Abstract

Asian history is increasingly recognized by experts as a necessary part of a high school student's world history experience. Asia is important for them to study because of its great intrinsic value and because of Asia's relationship with the United States in the future. To date, however, in Utah there are no separate Asian history courses being taught and few teachers include Asia as an important part of the world history course.

Schools in other parts of the nation have instituted practical Asian history courses and Utah can follow their example. Teachers should consider how much time can be devoted to Asia, whether to teach a survey of all Asia or in-depth studies of one or two Asian countries, and what methods to use. Each teacher must decide what is best for his situation. A variety of books and teaching aids are available to help him gain knowledge and enrich the course. Utah teachers can make a significant contribution to America's future by teaching valid concepts about Asia to their students.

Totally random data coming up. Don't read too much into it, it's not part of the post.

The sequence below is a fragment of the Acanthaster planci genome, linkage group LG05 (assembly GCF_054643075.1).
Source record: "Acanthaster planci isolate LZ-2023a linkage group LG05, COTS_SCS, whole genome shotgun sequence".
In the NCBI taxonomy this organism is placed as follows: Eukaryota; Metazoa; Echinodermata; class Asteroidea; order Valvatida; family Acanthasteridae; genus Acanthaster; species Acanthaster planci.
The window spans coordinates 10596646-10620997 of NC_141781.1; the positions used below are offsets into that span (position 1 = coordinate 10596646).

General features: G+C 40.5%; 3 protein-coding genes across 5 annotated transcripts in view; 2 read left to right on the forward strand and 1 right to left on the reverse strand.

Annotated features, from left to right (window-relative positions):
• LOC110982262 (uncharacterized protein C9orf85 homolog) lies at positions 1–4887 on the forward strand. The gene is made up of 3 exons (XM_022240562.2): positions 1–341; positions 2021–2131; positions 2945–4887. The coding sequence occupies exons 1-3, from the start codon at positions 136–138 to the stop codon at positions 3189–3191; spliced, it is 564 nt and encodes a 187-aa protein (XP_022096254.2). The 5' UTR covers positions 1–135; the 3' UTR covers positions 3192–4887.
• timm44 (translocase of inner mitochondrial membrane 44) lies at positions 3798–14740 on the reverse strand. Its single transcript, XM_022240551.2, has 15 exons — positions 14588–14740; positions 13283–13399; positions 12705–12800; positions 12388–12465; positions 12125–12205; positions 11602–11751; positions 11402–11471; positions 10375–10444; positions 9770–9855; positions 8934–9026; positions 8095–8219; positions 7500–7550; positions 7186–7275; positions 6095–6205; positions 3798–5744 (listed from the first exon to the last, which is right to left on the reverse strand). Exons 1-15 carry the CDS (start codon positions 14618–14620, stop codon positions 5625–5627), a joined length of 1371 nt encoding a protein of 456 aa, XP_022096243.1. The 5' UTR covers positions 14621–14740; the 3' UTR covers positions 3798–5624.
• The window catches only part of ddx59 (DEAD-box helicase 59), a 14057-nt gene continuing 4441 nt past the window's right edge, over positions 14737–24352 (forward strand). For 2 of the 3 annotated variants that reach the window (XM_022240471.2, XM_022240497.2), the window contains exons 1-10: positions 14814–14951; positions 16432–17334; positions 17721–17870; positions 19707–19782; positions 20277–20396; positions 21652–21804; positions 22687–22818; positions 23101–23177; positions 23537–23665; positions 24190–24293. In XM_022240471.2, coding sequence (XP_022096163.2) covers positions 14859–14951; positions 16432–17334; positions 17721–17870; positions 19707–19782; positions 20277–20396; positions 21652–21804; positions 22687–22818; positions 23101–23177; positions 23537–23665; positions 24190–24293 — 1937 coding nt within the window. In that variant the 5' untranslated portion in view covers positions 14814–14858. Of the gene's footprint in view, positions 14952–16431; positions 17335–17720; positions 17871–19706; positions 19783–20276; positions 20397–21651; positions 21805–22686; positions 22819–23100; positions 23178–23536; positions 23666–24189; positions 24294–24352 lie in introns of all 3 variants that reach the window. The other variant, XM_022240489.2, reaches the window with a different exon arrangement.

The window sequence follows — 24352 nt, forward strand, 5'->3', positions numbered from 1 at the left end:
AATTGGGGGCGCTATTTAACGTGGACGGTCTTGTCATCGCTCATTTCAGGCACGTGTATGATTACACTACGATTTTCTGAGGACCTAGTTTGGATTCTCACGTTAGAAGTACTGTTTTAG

Degree

MA

College and Department

Family, Home, and Social Sciences; History

Rights

http://lib.byu.edu/about/copyright/

Date Submitted

1970-05-01

Document Type

Thesis

Handle

http://hdl.lib.byu.edu/1877/etdm340

Keywords

public schools, education, public education, Asian history, curriculum, curricula, world history, reformation, Utah, school system

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